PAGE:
It took Russian interior designer Olga Malyeva two years to furniture and decorate this apartment for her family. Her patience certainly paid off, because everything came together perfectly in a home that’s a work of art, with plenty of heart.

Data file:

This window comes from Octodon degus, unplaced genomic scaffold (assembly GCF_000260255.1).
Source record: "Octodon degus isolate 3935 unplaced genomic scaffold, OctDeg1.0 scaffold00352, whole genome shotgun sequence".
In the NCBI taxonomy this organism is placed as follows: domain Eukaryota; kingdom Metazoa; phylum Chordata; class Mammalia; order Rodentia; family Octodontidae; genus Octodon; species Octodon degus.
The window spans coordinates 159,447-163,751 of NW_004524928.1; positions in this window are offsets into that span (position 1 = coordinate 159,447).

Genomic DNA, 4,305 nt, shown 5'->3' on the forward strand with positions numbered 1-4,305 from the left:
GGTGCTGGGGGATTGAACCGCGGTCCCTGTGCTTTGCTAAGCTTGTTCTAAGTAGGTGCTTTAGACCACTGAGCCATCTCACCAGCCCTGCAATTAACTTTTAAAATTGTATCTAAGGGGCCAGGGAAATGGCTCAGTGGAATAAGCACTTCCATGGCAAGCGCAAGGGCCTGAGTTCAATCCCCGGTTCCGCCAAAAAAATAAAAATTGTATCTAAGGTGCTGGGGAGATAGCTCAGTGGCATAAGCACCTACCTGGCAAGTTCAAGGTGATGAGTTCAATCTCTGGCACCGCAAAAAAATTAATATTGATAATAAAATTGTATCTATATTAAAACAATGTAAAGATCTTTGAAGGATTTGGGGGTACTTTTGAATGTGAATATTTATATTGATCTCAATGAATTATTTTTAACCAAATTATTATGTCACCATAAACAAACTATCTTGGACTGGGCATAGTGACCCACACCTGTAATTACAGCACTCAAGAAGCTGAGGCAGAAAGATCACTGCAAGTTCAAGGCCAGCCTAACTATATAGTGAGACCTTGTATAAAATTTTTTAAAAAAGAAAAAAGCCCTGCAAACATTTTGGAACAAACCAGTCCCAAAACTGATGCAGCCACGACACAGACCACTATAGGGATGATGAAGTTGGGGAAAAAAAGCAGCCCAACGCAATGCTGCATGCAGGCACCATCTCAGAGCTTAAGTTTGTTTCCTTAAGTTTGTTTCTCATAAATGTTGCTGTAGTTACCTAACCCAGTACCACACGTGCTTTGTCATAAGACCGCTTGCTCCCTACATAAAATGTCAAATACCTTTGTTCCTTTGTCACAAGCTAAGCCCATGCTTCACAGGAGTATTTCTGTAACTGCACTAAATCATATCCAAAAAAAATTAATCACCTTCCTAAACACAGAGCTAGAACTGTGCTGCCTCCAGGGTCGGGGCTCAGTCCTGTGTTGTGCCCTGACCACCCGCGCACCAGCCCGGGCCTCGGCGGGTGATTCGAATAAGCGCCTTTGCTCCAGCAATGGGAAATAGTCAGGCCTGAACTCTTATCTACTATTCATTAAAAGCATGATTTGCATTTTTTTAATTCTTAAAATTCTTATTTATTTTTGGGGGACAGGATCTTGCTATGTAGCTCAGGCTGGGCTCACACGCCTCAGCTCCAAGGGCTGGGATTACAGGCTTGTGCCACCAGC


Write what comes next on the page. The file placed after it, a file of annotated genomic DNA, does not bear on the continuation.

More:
“I don’t think I’ve worked on any other project that’s challenged me to evolve as a designer and creator as much as this home of my own. I was the most strict and demanding client I have ever encountered!” says Olga. Scroll through the galley below (Photography: Michael Loskutov; Styling: Natalia Onufreichuk) to find out more: Located on the sixth floor or a contemporary apartment building in the vibrant, central Moscow district of Hamovniki, her 2,700-square-foot, three-bedroom family residence was formerly two separate apartment units before she combined them into a single dwelling. Taking advantage of the building’s tall ceilings and large windows, the creative mind meticulously curated new and complex volumes within the unified space. The new floorplan includes a sun-drenched, open-plan living, dining and kitchen. These social areas are connected to four ensuite bedrooms and a second kitchen via a long hallway that provides an apt backdrop for some of the project’s eye-catching art and décor. Olga used stunning bespoke cabinetry and feature walls, designer furniture and lighting, and texturally intriguing fabrics, surface materials and accessories to develop a visually dynamic narrative within the space. She complemented iconic mid-century modern furniture with her very own artisan-crafted, bespoke designs, which include several wall installations, light fixtures, tables and built-in sofas. “I included artwork from different artists around the world and carpets that I designed to elevate the concept and give the interiors a unique and playful character,” says Olga. At the entryway are chandeliers by Venetian glass specialist Simone Cenedese and custom-made stools upholstered in Tibor, tassel-detail fabrics that were built to fit into corners of the entryway. Along the hallway, a console draws eyes to an aquamarine-coloured vase by Los Angeles-based, Italian glass sculptor Fabio Micucci, a circular wall art by British contemporary artist Marc Quin, bespoke, handcrafted, fused glass sconces, and 292 Hill House 1 chairs designed by Charles Rennie Mackintosh for Cassina. In the living lounge, a stunning metal panel by American industrial designer and artist Christopher Prinz, a triptych by Russian watercolourist Latif Kazbekov, a pair of Olga’s signature Morceau de Glace wall lamps, and a solid pine, Pierre Chapo T22 coffee table harmonized to evoke a dramatic and sumptuous mise-en-scène. A Milo Baughman sofa with lucite legs serves as a visual boundary demarcating the living and dining areas. A bespoke, built-in marble bench that runs along the length of the windowed wall functions as a reading spot or extra seating for guests. The lounge’s caisson ceiling conceals a built-in home cinema system. In the dining area is one of Olga’s favourite items – her custom-designed “Iceberg” dining table, which she is accompanied by Warren Platner dining chairs dressed in a soft wool boucle from Beacon Hill. “The resin of the ‘Iceberg’ has a sugar-like texture that gives the table its own identity. It’s a piece of furniture and sculpture all in one,” she says. Parallel to the dining table is a sleek, steel kitchen set discretely against a glossy, emerald quartzite wall that’s fitted with a minimalist shelf and two side niches. Olga also designed the bedframe and headboard in the master bedroom, which she dressed in luxurious Graphite cotton boucle from Tibor and linens from AtelierTati. She also designed the handcrafted, fused glass “Les Papillons” wall installation that spreads across the wall behind her bed. In her children’s rooms, she included ample storage spaces, study zones and nooks for sports equipment. She connected the two rooms with a “secret passage” hidden within the walk-in wardrobe. “The dazzling personalities of my family members are the inspiration behind this home. I worked on this project with enormous love and was meticulous about every detail,” says Olga.